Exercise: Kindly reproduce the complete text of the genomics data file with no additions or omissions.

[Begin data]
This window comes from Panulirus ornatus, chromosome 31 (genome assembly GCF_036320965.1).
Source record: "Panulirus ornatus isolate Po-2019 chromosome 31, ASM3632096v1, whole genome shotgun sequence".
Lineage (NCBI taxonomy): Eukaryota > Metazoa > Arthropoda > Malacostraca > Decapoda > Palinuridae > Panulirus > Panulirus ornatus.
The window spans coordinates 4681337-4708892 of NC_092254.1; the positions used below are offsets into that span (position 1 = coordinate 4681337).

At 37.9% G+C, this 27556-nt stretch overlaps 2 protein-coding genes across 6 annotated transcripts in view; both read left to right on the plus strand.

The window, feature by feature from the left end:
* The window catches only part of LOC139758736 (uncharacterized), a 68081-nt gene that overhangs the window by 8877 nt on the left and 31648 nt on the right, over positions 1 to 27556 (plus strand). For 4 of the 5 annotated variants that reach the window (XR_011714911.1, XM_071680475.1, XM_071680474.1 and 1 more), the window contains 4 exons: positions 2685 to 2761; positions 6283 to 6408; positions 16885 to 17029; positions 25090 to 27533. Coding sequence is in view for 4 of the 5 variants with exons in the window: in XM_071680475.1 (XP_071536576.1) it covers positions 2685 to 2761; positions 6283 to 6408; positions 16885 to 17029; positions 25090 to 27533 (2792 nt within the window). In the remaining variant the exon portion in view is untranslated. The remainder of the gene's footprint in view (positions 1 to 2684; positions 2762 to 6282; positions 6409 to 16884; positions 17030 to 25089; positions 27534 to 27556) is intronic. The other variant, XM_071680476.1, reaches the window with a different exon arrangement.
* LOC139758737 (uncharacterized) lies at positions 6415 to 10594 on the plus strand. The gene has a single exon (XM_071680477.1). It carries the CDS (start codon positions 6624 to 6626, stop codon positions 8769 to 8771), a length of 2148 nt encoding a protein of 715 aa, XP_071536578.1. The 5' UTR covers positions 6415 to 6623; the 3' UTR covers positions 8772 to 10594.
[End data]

This window comes from Panulirus ornatus, chromosome 31 (genome assembly GCF_036320965.1).
Source record: "Panulirus ornatus isolate Po-2019 chromosome 31, ASM3632096v1, whole genome shotgun sequence".
Lineage (NCBI taxonomy): Eukaryota > Metazoa > Arthropoda > Malacostraca > Decapoda > Palinuridae > Panulirus > Panulirus ornatus.
The window spans coordinates 4681337-4708892 of NC_092254.1; the positions used below are offsets into that span (position 1 = coordinate 4681337).

At 37.9% G+C, this 27556-nt stretch overlaps 2 protein-coding genes across 6 annotated transcripts in view; both read left to right on the plus strand.

The window, feature by feature from the left end:
* The window catches only part of LOC139758736 (uncharacterized), a 68081-nt gene that overhangs the window by 8877 nt on the left and 31648 nt on the right, over positions 1 to 27556 (plus strand). For 4 of the 5 annotated variants that reach the window (XR_011714911.1, XM_071680475.1, XM_071680474.1 and 1 more), the window contains 4 exons: positions 2685 to 2761; positions 6283 to 6408; positions 16885 to 17029; positions 25090 to 27533. Coding sequence is in view for 4 of the 5 variants with exons in the window: in XM_071680475.1 (XP_071536576.1) it covers positions 2685 to 2761; positions 6283 to 6408; positions 16885 to 17029; positions 25090 to 27533 (2792 nt within the window). In the remaining variant the exon portion in view is untranslated. The remainder of the gene's footprint in view (positions 1 to 2684; positions 2762 to 6282; positions 6409 to 16884; positions 17030 to 25089; positions 27534 to 27556) is intronic. The other variant, XM_071680476.1, reaches the window with a different exon arrangement.
* LOC139758737 (uncharacterized) lies at positions 6415 to 10594 on the plus strand. The gene has a single exon (XM_071680477.1). It carries the CDS (start codon positions 6624 to 6626, stop codon positions 8769 to 8771), a length of 2148 nt encoding a protein of 715 aa, XP_071536578.1. The 5' UTR covers positions 6415 to 6623; the 3' UTR covers positions 8772 to 10594.